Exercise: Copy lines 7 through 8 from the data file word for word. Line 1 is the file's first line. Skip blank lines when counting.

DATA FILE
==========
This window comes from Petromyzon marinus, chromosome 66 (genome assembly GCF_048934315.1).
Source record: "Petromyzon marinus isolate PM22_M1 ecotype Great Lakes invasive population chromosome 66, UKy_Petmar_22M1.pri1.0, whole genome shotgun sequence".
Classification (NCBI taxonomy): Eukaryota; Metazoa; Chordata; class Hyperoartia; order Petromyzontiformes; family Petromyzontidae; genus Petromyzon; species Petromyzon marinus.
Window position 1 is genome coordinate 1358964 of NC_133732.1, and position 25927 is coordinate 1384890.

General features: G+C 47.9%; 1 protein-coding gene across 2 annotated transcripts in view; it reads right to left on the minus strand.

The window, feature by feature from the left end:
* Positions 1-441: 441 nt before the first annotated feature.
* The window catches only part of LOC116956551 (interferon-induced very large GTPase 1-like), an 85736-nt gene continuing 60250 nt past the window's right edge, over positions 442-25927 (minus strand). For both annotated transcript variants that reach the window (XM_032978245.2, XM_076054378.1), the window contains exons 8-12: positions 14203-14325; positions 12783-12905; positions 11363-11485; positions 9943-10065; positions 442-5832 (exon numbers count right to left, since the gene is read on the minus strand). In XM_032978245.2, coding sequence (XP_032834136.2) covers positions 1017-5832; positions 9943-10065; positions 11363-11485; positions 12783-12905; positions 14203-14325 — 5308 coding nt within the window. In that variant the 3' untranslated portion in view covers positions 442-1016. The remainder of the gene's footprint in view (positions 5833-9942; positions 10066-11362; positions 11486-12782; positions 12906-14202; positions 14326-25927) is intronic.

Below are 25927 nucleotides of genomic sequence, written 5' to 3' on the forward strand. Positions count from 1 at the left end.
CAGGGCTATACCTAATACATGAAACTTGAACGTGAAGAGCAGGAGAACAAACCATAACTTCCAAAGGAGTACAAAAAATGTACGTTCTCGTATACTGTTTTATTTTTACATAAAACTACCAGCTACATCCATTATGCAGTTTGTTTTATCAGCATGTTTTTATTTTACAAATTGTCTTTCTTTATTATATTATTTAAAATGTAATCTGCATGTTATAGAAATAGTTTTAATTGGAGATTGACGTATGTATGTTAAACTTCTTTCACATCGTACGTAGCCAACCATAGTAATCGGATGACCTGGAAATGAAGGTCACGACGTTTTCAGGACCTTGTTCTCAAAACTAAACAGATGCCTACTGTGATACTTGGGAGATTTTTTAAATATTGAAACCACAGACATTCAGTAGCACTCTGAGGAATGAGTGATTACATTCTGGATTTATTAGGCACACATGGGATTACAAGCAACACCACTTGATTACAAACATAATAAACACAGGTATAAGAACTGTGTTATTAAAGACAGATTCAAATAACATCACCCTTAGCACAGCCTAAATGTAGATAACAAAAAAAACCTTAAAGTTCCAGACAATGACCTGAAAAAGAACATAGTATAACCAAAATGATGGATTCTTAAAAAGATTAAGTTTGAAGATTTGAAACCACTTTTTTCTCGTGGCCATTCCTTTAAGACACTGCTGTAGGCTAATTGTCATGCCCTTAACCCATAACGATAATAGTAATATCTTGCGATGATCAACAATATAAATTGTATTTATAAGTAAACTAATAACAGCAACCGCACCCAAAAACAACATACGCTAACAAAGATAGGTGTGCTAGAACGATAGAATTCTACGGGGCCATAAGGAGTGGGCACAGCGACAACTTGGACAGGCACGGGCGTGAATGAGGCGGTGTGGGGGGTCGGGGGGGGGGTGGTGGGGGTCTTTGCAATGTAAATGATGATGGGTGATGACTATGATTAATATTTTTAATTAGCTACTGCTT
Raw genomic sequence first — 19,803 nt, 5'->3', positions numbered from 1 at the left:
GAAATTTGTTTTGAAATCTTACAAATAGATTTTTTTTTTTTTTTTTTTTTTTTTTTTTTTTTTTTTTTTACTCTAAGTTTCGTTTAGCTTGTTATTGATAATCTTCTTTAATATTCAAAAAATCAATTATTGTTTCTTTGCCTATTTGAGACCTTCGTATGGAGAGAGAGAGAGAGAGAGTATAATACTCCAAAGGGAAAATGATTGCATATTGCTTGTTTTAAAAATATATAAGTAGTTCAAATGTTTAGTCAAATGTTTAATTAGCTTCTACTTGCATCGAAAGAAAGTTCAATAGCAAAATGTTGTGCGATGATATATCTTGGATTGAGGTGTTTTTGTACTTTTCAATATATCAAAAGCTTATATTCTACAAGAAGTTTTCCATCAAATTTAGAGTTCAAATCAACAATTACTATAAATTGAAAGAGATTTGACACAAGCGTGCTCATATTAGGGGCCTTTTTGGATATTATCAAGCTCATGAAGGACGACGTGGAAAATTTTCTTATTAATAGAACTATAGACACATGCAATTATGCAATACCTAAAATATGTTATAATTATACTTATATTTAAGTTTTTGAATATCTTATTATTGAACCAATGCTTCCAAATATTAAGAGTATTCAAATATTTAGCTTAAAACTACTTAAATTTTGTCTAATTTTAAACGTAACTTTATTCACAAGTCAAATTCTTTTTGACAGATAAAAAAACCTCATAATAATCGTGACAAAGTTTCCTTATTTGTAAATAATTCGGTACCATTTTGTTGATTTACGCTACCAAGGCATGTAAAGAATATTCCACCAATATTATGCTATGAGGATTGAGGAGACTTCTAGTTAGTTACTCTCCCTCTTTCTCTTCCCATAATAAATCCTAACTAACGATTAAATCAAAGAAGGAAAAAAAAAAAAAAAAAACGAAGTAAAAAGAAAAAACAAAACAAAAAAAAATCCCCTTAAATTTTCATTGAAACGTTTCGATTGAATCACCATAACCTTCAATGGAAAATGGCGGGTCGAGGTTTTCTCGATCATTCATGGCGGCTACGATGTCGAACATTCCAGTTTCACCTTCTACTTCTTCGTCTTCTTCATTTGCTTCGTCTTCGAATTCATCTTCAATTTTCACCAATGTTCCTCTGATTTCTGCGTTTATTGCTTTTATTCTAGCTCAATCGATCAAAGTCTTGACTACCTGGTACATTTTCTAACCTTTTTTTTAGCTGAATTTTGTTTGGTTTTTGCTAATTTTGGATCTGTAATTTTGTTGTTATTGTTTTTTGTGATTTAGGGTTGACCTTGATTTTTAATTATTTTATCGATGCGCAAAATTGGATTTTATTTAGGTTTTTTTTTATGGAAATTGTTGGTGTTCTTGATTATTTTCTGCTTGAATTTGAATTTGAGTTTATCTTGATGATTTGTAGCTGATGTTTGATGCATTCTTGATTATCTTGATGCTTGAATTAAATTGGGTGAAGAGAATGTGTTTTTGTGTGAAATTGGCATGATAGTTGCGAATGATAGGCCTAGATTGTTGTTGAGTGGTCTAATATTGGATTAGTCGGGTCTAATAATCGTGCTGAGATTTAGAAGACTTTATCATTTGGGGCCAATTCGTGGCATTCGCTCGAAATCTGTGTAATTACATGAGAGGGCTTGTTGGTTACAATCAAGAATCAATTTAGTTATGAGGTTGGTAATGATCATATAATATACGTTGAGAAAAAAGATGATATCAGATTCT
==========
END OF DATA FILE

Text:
* Positions 1-441: 441 nt before the first annotated feature.
* The window catches only part of LOC116956551 (interferon-induced very large GTPase 1-like), an 85736-nt gene continuing 60250 nt past the window's right edge, over positions 442-25927 (minus strand). For both annotated transcript variants that reach the window (XM_032978245.2, XM_076054378.1), the window contains exons 8-12: positions 14203-14325; positions 12783-12905; positions 11363-11485; positions 9943-10065; positions 442-5832 (exon numbers count right to left, since the gene is read on the minus strand). In XM_032978245.2, coding sequence (XP_032834136.2) covers positions 1017-5832; positions 9943-10065; positions 11363-11485; positions 12783-12905; positions 14203-14325 — 5308 coding nt within the window. In that variant the 3' untranslated portion in view covers positions 442-1016. The remainder of the gene's footprint in view (positions 5833-9942; positions 10066-11362; positions 11486-12782; positions 12906-14202; positions 14326-25927) is intronic.